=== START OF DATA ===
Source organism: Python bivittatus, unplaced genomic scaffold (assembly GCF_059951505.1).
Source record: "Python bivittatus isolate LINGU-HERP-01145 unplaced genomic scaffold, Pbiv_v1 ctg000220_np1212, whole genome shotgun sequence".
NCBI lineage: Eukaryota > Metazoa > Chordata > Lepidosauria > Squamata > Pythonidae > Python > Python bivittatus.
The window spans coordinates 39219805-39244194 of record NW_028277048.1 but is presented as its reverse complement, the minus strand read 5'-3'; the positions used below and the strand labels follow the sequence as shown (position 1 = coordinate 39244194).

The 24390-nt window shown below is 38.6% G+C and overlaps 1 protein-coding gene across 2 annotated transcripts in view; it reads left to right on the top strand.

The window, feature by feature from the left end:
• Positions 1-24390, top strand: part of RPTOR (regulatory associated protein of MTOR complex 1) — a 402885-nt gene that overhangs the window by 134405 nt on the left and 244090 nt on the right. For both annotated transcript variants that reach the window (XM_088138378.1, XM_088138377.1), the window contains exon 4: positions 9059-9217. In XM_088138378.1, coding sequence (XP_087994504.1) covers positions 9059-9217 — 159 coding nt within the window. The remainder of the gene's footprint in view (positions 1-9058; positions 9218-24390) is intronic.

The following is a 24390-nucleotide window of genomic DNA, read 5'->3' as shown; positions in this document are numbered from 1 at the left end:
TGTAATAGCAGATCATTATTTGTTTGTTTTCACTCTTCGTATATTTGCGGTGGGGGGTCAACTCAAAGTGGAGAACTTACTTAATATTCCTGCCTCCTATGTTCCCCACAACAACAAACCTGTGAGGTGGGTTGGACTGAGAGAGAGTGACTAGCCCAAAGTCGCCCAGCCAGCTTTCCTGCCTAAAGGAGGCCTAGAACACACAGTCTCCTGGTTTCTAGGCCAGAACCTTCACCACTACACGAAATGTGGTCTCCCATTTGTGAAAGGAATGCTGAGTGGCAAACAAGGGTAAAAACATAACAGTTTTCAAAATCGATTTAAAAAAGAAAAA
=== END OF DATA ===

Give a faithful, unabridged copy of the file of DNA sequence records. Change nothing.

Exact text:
Source organism: Python bivittatus, unplaced genomic scaffold (assembly GCF_059951505.1).
Source record: "Python bivittatus isolate LINGU-HERP-01145 unplaced genomic scaffold, Pbiv_v1 ctg000220_np1212, whole genome shotgun sequence".
NCBI lineage: Eukaryota > Metazoa > Chordata > Lepidosauria > Squamata > Pythonidae > Python > Python bivittatus.
The window spans coordinates 39219805-39244194 of record NW_028277048.1 but is presented as its reverse complement, the minus strand read 5'-3'; the positions used below and the strand labels follow the sequence as shown (position 1 = coordinate 39244194).

The 24390-nt window shown below is 38.6% G+C and overlaps 1 protein-coding gene across 2 annotated transcripts in view; it reads left to right on the top strand.

The window, feature by feature from the left end:
• Positions 1-24390, top strand: part of RPTOR (regulatory associated protein of MTOR complex 1) — a 402885-nt gene that overhangs the window by 134405 nt on the left and 244090 nt on the right. For both annotated transcript variants that reach the window (XM_088138378.1, XM_088138377.1), the window contains exon 4: positions 9059-9217. In XM_088138378.1, coding sequence (XP_087994504.1) covers positions 9059-9217 — 159 coding nt within the window. The remainder of the gene's footprint in view (positions 1-9058; positions 9218-24390) is intronic.

The following is a 24390-nucleotide window of genomic DNA, read 5'->3' as shown; positions in this document are numbered from 1 at the left end:
TGTAATAGCAGATCATTATTTGTTTGTTTTCACTCTTCGTATATTTGCGGTGGGGGGTCAACTCAAAGTGGAGAACTTACTTAATATTCCTGCCTCCTATGTTCCCCACAACAACAAACCTGTGAGGTGGGTTGGACTGAGAGAGAGTGACTAGCCCAAAGTCGCCCAGCCAGCTTTCCTGCCTAAAGGAGGCCTAGAACACACAGTCTCCTGGTTTCTAGGCCAGAACCTTCACCACTACACGAAATGTGGTCTCCCATTTGTGAAAGGAATGCTGAGTGGCAAACAAGGGTAAAAACATAACAGTTTTCAAAATCGATTTAAAAAAGAAAAA